Sunday, October 22nd, 2017
On October 21st, 2017, the New York Post published an article titled "State Senator has consulting job with controversial landlord in his home district." This article has numerous inaccuracies and misstatements, but there are three major innaccuracies that we would like to clear up for the record for the Senator's constituents and interested parties. During the 2 week period before the article was published, the New York Post writer communicated directly with numerous individuals multiple times including the Senator, the Senator's communications liaison and the Executive Director of the Legislative Ethics Commission as we have nothing to hide.
The first inaccurate statement is that the Senator has been hired to advise his former real estate firm. That is factually incorrect. Upon being elected, the State Senator resigned in his active role as a Managing Director of the company that he helped build and joined the Advisory Board.The Senator provided a proposed agreement to the Legislative Ethics Commission in June 2017 that would govern his activity with Genesis Companies as a member of the Advisory Board. The State Senator has not received any outside income as of yet as he is awaiting the ruling of the Legislative Ethics Commission. The Executive Director of the Legislative Ethics Commission also stated this directly to the Post reporter. The State Senator is committed to and at all times will follow the formal opinion and advice of the Legislative Ethics Commission to prevent any conflicts of interest with this outside engagement and any other that he participates in.
The second inaccurate statement is that Genesis Companies is a "controversial landlord" that has amassed hundreds of building violations and tenant disputes. In the seven years before his election to the State Senate, Brian Benjamin helped to build and preserve affordable housing in Harlem as a managing director at Genesis Companies, which is a local minority and women-owned small business. All of the units in the Genesis portfolio are part of the city's affordable housing program, which utilize federal low-income housing tax credits and/or city subsidy that have strict limitations on the amount of rent a tenant can be charged not to exceed 1/3 of their income. None of the units are a part of the State's rent control or rent stabilized program. A number of buildings taken on by Genesis are distressed buildings that need to be turned around. When those units are provided to Genesis they come with a significant number of building violations and tenant disputes that must be worked out. Genesis does the hard work of fixing these issues and this work takes time to complete.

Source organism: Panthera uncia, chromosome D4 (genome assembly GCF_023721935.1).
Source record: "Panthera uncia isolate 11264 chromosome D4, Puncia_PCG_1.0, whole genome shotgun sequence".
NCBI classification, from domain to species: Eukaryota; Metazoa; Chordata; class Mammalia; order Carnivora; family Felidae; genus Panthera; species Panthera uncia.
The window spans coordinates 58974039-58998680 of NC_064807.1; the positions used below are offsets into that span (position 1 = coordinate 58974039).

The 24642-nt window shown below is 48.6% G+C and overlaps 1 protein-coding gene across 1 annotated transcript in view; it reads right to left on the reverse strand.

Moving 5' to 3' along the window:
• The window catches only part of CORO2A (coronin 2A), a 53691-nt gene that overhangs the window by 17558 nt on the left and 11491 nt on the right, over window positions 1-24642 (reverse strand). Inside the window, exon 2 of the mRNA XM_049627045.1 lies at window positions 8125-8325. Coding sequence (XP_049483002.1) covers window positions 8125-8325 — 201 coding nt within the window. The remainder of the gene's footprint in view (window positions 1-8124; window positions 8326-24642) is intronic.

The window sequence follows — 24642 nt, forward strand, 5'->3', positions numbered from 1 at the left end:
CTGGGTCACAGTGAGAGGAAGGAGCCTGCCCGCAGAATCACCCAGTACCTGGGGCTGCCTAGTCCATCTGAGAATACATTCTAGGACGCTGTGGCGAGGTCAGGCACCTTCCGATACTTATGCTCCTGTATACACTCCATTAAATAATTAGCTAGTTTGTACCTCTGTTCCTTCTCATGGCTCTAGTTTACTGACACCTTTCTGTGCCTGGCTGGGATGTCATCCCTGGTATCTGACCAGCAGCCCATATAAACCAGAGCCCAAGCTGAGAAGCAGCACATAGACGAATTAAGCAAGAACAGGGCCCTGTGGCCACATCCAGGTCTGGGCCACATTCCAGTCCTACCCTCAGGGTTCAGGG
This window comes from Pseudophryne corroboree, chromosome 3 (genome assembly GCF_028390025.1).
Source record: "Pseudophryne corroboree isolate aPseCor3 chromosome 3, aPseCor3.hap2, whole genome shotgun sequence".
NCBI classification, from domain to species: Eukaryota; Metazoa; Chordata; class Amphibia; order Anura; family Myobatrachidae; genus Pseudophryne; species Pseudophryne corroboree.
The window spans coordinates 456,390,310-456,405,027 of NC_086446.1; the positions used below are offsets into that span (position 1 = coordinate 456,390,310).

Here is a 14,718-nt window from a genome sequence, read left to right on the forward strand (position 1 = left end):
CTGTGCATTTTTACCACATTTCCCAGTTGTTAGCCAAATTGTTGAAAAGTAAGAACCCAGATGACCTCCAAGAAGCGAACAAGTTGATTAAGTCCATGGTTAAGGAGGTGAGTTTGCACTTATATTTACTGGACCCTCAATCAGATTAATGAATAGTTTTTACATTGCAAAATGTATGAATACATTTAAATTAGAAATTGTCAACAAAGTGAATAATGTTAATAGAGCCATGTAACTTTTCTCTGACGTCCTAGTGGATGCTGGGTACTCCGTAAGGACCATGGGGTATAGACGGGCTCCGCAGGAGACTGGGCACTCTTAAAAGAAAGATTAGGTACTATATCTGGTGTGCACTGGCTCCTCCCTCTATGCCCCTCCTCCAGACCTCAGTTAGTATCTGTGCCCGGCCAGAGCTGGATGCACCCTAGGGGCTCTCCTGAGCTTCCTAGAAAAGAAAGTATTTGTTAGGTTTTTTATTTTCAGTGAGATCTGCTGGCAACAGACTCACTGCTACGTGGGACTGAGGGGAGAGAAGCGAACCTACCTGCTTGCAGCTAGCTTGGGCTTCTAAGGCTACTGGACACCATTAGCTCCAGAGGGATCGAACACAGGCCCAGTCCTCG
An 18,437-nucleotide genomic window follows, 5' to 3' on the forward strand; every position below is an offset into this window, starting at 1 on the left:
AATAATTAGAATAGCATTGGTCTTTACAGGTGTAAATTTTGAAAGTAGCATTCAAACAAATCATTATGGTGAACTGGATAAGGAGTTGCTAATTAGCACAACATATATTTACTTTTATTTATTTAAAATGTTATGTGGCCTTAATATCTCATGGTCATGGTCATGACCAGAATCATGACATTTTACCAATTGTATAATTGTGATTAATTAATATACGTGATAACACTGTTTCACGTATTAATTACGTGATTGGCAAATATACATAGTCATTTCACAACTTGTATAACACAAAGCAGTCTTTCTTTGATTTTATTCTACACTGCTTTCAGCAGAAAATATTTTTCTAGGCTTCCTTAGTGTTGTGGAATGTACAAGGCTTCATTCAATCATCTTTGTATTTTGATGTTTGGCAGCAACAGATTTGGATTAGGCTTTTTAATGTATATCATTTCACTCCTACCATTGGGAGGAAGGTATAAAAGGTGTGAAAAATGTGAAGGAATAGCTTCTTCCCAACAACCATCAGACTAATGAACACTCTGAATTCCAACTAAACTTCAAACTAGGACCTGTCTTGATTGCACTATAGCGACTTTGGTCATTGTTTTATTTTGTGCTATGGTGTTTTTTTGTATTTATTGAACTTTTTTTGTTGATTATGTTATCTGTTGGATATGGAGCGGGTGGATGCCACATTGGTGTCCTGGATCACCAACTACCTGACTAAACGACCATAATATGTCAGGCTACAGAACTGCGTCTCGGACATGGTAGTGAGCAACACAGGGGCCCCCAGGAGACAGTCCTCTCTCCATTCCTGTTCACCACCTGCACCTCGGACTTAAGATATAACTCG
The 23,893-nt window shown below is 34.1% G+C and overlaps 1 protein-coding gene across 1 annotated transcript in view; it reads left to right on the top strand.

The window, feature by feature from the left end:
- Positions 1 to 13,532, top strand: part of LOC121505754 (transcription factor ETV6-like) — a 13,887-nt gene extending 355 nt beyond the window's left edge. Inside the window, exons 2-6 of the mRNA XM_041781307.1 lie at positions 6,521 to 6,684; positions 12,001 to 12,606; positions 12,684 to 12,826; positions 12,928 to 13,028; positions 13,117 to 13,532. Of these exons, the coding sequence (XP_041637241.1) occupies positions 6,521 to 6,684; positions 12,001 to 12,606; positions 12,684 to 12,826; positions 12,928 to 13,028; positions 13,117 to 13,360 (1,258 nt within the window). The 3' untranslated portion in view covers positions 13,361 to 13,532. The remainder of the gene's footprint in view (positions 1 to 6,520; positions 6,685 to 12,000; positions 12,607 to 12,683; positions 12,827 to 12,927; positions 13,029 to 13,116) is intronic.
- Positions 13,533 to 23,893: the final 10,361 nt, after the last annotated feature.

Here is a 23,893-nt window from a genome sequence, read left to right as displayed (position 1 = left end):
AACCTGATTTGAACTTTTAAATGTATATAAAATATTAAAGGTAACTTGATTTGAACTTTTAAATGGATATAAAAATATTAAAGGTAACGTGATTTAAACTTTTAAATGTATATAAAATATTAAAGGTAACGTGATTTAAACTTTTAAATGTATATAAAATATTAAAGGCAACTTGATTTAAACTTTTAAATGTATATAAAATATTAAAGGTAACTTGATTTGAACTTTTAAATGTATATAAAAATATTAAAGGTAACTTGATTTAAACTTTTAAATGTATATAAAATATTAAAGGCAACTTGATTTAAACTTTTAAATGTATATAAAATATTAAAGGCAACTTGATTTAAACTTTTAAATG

The third inaccurate statement is that the Senator would not explain the JCOPE paperwork. The State Senator was very clear in communicating to the New York Post reporter that the JCOPE paperwork spoke to an anticipated relationship that had yet to commence because the Senator was awaiting a response from the Legislative Ethics Commission with a formal opinion as discussed above. The Senator's office put the reporter directly in touch with the Executive Director of the Legislative Ethics Commission for further clarification, which was provided and not reported in the article.
We would like to provide the below information as context. Feel free to reach out to Neil Reilly for any further questions and/or clarifications on this matter. He can be reached at 774.766.2351 or firstname.lastname@example.org.
Senator Benjamin’s office is committed to fighting on behalf of every member of this community, to ensure tenants’ rights are protected and that they have a voice in local government. His background only deepens his understanding of the affordable housing crisis facing working families across Harlem, East Harlem, and the Upper West Side, and he will continue to push for tenants' rights in Albany.
Senator Benjamin is a co-sponsor of S1593 and S3482, which would end the practice of vacancy decontrol in New York State; a co-sponsor of S6527, which would prohibit landlords from using preferential rents; and he is the Senate sponsor of S6925, which would create a parity between rent increases in rent controlled apartments and rent stabilized apartments.
In New York State, being a State Legislator is a part time job, and nearly half of the members of the Senate and Assembly work outside of their role as legislators in the communities that elected them. Many of them continue the work they did before their elections, and to prevent potential conflicts of interest, the Legislative Ethics Commission and the Joint Commission on Public Ethics provide them with guidance. Senator Benjamin has publicly committed to following any such guidance, and he is actively seeking the Commission's opinion to ensure that he is operating at the highest of ethical standards.
His legislative record and the record of his office’s work in the district is a clear demonstration of his commitment to the community. It is the needs of his neighbors, not his relationships with businesses, that have driven and will continue to drive his priorities.